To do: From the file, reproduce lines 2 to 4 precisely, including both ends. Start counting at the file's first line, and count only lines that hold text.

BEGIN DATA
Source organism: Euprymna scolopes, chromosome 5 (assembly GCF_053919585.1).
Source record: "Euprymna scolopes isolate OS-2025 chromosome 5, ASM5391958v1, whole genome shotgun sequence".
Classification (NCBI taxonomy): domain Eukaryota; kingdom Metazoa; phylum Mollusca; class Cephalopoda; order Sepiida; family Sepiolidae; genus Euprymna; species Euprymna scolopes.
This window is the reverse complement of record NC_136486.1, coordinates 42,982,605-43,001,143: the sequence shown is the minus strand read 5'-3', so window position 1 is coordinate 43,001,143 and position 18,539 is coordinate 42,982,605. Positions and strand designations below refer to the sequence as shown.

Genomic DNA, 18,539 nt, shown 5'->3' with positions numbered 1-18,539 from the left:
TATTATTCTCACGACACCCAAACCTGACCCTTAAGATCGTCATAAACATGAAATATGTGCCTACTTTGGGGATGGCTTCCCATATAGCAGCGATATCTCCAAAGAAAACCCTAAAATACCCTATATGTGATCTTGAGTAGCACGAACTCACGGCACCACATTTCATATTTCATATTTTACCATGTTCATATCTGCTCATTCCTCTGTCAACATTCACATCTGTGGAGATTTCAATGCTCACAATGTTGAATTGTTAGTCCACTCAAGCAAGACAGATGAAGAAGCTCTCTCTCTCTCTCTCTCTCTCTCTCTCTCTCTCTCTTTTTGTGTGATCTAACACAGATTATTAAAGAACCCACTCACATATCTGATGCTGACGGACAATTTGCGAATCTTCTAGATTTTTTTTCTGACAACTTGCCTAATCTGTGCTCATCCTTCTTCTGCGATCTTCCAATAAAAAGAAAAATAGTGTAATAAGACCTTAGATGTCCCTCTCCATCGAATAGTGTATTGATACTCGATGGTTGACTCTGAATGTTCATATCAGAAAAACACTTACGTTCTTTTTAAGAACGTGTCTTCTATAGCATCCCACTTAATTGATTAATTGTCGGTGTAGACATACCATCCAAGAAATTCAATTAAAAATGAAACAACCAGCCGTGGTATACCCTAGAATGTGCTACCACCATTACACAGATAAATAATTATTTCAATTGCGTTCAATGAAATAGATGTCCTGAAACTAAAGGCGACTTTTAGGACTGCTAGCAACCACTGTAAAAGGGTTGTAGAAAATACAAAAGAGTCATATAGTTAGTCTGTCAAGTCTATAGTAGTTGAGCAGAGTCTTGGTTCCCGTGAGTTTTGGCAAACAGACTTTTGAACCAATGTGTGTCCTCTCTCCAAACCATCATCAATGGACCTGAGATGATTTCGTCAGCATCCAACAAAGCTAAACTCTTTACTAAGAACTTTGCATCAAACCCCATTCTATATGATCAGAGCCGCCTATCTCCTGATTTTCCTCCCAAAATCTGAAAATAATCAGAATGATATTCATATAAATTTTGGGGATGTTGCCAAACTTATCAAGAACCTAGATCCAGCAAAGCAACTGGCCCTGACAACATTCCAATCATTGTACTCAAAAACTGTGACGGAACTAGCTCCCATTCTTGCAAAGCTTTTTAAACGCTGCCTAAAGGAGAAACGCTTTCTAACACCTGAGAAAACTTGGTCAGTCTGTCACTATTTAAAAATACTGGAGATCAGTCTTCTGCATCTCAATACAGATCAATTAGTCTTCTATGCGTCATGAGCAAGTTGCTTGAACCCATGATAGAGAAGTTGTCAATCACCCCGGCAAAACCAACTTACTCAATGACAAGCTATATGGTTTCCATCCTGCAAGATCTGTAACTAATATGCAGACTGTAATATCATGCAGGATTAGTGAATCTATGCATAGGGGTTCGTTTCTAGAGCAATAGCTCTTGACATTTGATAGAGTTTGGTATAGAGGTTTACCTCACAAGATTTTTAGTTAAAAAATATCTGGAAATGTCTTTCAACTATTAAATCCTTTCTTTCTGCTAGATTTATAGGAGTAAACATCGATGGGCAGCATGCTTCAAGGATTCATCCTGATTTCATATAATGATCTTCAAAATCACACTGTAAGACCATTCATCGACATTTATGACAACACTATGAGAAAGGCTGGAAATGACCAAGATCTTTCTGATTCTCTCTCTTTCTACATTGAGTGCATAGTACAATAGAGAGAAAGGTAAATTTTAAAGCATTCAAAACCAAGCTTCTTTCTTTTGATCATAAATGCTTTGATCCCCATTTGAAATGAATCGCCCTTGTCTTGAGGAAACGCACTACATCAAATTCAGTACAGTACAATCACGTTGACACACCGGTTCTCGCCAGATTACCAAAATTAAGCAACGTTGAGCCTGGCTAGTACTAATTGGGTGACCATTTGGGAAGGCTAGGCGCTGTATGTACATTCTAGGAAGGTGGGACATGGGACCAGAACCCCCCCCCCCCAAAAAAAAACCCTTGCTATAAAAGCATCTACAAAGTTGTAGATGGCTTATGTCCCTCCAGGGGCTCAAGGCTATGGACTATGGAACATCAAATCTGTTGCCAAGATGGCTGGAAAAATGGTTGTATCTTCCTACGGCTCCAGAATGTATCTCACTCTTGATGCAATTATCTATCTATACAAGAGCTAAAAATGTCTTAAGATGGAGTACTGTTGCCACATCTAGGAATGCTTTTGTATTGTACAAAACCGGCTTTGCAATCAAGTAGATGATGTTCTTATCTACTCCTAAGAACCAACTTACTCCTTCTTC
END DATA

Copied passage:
Source record: "Euprymna scolopes isolate OS-2025 chromosome 5, ASM5391958v1, whole genome shotgun sequence".
Classification (NCBI taxonomy): domain Eukaryota; kingdom Metazoa; phylum Mollusca; class Cephalopoda; order Sepiida; family Sepiolidae; genus Euprymna; species Euprymna scolopes.
This window is the reverse complement of record NC_136486.1, coordinates 42,982,605-43,001,143: the sequence shown is the minus strand read 5'-3', so window position 1 is coordinate 43,001,143 and position 18,539 is coordinate 42,982,605. Positions and strand designations below refer to the sequence as shown.